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The AHF appreciates that neglected buildings which are all too familiar in our towns, cities and countryside can, with a little imagination and a lot of enthusiasm, be rescued to become assets for their communities by people wanting to make a difference. The AHF has helped hundreds of organisations throughout the UK to do exactly that.

News Source

Havens Department Store, Southend-on-Sea

Oliver Brodrick-Ward

Havens Department Store.JPG

Hamlet Court Road, in the Southend suburb of Westcliff-on-Sea, was once known as the “Bond Street of Essex”. The Art Deco Havens department store is a glorious reminder of the street’s heyday. Built by the family company in 1935 and in the same ownership ever since, it has retained many of its original features, including its original Burmantoft’s Faience cladding. Its 1970s display windows, backlit signage and canopy also have considerable rarity value and contribute to its Grade II listed status. Sadly, Havens has now decided to close its retail business and the store will close in January, bringing an end to 116 years of trading on this site – an unfortunately all too familiar story on some of Britain’s changing high streets. However, an imaginative proposal by Age Concern Southend-on-Sea (ACSOS) promises to find a new role for this key high street building, that will meet the needs of the local community into the future.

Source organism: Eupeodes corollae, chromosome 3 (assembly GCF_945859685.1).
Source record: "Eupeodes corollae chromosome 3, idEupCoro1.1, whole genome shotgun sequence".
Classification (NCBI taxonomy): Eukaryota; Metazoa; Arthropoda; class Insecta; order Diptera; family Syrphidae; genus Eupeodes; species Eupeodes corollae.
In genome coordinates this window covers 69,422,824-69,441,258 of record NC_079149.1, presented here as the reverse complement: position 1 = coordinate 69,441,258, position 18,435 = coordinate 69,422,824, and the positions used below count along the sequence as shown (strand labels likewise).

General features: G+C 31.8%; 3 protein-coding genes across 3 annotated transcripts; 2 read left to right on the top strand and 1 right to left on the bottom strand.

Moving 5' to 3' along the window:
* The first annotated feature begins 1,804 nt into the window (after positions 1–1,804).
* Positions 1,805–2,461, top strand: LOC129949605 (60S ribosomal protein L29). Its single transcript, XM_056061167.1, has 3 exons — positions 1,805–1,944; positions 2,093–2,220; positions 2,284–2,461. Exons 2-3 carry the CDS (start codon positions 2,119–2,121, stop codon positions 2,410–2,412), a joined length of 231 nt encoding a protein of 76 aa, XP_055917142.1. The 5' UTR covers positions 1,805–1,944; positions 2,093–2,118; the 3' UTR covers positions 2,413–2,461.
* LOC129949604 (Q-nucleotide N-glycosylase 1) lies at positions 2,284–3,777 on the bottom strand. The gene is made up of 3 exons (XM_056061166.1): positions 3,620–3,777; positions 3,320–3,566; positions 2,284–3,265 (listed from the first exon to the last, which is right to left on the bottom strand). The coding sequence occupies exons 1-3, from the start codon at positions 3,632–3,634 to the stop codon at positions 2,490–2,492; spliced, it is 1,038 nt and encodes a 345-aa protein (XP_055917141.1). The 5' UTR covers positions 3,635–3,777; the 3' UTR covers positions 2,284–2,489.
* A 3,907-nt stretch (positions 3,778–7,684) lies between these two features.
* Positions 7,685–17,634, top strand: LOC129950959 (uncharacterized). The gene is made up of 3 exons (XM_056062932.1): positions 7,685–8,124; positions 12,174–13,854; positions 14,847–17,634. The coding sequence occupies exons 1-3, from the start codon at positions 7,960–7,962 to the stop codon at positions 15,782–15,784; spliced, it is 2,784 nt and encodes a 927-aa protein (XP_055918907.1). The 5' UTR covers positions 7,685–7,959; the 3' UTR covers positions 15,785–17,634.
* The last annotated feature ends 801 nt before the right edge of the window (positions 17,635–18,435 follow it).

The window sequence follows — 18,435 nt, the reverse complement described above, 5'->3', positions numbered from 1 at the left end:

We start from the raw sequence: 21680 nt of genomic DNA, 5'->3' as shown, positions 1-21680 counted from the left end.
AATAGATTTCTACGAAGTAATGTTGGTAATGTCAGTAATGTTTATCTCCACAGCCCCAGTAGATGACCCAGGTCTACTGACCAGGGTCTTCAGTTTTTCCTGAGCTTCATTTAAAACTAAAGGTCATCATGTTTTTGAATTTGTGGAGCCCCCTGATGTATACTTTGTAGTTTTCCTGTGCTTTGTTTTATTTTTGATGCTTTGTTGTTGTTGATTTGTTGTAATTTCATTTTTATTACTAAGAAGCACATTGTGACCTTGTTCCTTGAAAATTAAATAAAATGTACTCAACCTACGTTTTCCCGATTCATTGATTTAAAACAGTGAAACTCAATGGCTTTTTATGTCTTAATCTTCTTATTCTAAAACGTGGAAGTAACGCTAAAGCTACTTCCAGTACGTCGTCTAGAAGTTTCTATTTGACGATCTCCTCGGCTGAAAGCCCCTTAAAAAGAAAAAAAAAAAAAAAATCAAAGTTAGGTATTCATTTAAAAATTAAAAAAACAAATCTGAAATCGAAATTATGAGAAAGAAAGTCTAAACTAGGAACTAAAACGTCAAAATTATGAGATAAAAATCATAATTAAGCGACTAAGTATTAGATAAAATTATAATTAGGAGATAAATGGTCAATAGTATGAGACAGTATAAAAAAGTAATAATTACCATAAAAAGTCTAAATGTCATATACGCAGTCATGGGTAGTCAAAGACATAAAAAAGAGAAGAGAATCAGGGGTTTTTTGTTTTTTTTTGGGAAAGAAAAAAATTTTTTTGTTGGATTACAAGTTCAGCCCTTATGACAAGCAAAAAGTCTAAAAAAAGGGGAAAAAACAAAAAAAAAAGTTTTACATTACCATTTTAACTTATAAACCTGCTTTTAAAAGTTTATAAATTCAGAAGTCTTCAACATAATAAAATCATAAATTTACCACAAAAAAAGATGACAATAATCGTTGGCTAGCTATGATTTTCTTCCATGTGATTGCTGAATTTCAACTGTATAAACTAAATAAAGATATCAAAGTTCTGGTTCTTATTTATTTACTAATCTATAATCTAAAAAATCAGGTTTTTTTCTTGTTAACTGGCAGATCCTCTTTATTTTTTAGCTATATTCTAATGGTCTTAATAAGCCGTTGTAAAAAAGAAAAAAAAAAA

ACSOS  is seeking to convert Havens into a hub for older people and their families. Based on a model that has been adopted successfully in other locations in England, the centre would offer the charity’s own services as well as letting space for other not-for-profits, particularly those providing healthcare and other relevant support. Ideas for the ground floor include housing a café and other businesses.  Clubs, courses and leisure activities could also be based in the building. Havens wishes to continue to operate from the top-floor, running its online business. A £4,980 AHF grant will enable Age Concern to produce a project viability report to test these proposals and contribute towards a fundraising specialist to research capital funding opportunities and develop a case for support.

AHF support for projects like these would not be possible without the continued support of Historic England. 

The Architectural Heritage Fund made 7 new grant offers to projects in England in November 2017 amounting to £32,480 for community-led efforts to save historic buildings.

For the full list of grant offers see:

http://ahfund.org.uk/offers/